Skinner’s contract overshadows new Sabres coach’s arrival
BUFFALO, N.Y. (AP) — Rather than focus on what’s gone wrong in the past, new Sabres coach Ralph Krueger arrived in Buffalo intent on building a better future with the underperforming team he inherited.
Most important, Krueger expressed confidence that leading scorer Jeff Skinner will be part of that future based on a lengthy phone conversation he had with the unsigned forward who is some three weeks away from becoming an unrestricted free agent.
“I work on the basis that Jeff Skinner is a Buffalo Sabre and as a result that’s how our conversation went,” Krueger said Wednesday during his introductory news conference.
“It was really just the flow of the conversation that made me feel comfortable,” he added. “I felt he really loved to be here and that he was happy to be here.”
As for getting Skinner re-signed, Krueger said he was leaving that to general manager Jason Botterill.
For his part, Botterill said nothing has happened during negotiations to change his expectations regarding Skinner’s return.
“I would say discussions continue to go very well, but you never have a deal completely done until there’s a signature,” he said. “We’ve clearly shown that this is a priority to try and get something done. Hopefully, we can find a way to get that materialize.”
Botterill said the sides are negotiating with the intention of getting a deal done before the NHL’s free-agency signing period opens July 1. In saying Skinner has earned the right to test the market, Botterill added that at no point has that possibility been broached by the player’s agency.
“There’s always that option for the player,” he said. “But in my dialogue with Newport Sports, it’s been to try to find a solution before then.”
The just-turned 27-year-old Skinner completed his ninth NHL season, and first in Buffalo after being acquired in a trade with Carolina in August. In leading Buffalo with 40 goals, he topped 30 goals for the fourth time in his career.
The Sabres maintain an edge in re-signing Skinner because under league rules they can offer him an eight-year contract. He would be limited to signing a seven-year deal in free agency.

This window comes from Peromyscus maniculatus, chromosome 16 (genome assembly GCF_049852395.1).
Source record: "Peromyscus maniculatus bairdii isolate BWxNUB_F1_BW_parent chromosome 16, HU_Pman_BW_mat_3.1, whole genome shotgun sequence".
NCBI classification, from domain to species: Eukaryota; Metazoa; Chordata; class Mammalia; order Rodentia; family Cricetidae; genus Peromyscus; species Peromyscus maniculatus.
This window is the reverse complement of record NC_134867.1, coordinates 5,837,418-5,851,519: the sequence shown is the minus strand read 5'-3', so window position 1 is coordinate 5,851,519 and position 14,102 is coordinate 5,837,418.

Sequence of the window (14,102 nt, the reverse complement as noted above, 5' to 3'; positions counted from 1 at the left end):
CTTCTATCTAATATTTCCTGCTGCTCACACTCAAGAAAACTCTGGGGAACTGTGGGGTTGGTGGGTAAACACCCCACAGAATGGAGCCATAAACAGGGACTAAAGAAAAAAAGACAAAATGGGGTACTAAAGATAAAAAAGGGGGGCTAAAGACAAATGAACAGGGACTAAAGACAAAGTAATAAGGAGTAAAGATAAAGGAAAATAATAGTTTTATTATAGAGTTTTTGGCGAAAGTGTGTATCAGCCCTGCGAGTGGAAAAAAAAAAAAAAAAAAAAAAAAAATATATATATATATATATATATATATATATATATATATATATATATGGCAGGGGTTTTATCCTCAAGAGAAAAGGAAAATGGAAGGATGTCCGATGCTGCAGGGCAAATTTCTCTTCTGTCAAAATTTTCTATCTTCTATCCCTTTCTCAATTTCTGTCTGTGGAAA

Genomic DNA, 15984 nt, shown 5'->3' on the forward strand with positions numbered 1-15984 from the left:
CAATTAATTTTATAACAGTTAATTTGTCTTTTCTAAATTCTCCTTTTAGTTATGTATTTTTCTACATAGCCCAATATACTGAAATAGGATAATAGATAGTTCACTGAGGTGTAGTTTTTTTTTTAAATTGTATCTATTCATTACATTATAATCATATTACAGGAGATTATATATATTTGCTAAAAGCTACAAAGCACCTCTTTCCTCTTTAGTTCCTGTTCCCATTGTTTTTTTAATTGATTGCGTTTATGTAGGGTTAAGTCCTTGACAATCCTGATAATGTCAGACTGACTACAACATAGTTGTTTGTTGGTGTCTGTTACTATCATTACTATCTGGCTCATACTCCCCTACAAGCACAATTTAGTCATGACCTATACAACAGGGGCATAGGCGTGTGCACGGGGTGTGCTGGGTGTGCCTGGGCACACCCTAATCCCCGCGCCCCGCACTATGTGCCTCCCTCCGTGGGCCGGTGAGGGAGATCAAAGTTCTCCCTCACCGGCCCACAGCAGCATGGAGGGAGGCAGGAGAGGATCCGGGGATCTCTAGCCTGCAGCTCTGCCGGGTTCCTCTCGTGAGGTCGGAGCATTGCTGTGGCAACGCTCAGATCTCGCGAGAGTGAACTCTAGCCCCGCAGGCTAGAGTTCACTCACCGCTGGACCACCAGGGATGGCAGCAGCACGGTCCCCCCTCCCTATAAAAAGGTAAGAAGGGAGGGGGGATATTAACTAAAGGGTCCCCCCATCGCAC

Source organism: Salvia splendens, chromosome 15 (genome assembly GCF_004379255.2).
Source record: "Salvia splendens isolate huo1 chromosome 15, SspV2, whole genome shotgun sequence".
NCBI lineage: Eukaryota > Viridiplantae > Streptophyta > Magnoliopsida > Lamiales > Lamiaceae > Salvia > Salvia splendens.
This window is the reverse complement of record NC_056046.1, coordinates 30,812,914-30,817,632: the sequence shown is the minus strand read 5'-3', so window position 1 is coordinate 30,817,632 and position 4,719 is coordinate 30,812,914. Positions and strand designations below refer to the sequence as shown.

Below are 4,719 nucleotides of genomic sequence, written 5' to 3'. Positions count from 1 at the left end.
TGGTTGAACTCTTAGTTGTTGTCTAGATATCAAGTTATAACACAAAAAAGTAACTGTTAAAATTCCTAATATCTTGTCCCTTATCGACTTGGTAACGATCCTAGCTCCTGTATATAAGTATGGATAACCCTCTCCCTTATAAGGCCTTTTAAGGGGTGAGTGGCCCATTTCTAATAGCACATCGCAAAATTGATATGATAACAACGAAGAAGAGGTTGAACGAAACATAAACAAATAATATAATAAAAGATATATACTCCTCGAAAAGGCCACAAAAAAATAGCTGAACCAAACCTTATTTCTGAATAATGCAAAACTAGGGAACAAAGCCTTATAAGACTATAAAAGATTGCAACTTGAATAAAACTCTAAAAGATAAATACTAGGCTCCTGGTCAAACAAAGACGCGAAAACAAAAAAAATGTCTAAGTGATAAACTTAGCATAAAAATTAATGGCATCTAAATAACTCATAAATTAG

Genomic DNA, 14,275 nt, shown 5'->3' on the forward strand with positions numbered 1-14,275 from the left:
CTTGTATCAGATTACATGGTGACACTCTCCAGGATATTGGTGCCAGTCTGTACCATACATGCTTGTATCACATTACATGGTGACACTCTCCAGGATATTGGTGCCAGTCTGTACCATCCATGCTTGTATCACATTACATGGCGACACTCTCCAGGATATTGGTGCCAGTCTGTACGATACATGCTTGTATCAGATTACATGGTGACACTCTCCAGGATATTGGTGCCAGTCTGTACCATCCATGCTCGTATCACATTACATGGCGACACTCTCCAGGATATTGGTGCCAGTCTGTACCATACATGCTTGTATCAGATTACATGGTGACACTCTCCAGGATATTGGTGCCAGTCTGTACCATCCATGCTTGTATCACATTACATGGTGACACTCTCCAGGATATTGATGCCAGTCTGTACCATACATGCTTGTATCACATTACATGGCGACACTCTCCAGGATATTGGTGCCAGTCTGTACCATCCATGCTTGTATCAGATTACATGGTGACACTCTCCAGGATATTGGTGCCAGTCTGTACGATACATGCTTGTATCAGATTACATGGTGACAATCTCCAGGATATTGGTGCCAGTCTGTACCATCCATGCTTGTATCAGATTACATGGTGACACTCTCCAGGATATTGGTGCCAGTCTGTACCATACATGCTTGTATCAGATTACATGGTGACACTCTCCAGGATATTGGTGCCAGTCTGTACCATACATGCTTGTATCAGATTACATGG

Skinner’s uncertain status overshadowed Krueger’s introduction, which came some three weeks after he was hired .
He arrived in Buffalo on Tuesday after spending time in Europe where he met with several players, including captain Jack Eichel, competing at the World Championships in Slovakia. Krueger also had personal issues to deal with in preparing to move back to North America after spending the past five years serving as chairman of soccer’s Southampton FC of the English Premier League.
Fully focused on being the Sabres coach, Krueger said he has little interest in reflecting on what’s gone wrong with a team in the midst of an eight-year playoff drought — the NHL’s longest active streak — and now on its fifth coach since Lindy Ruff was fired in February 2013.
“I’m not the kind of person who spends a lot of time on the opinions of the past,” he said. “For me to analyze one year, three years, five years, 10 years, 15 years past would be a waste of time in my opinion. It’s more, what do we need to be. And I’ll focus on that.”
At 59, Krueger returns to the NHL, where he fired after one year as the Edmonton Oilers coach following the lockout-shortened 2012-13 season. Krueger, who is from Winnipeg, Manitoba, established his reputation as a hockey innovator and motivator internationally while coaching the Swiss national team and leading Team Europe to a second-place finish at the 2016 World Cup of Hockey.
Krueger has much on his plate. He will be attending the NHL draft in Vancouver, British Columbia, in two weeks, immediately followed by the Sabres’ annual rookie development camp, and hopes to have a staff in place by the end of the month. He’s already spoken to half the players on the Sabres’ roster, and hopes to reach out to the remaining ones over the next week.
Krueger characterized his conversations with Eichel and forward Sam Reinhart at the world championships as productive.
“There was a clear understanding of what needs to be done here I thought in their conversations. We didn’t just speak about the weather,” he said. “We spent a lot of time speaking about what needs to happen off ice, on ice and through.”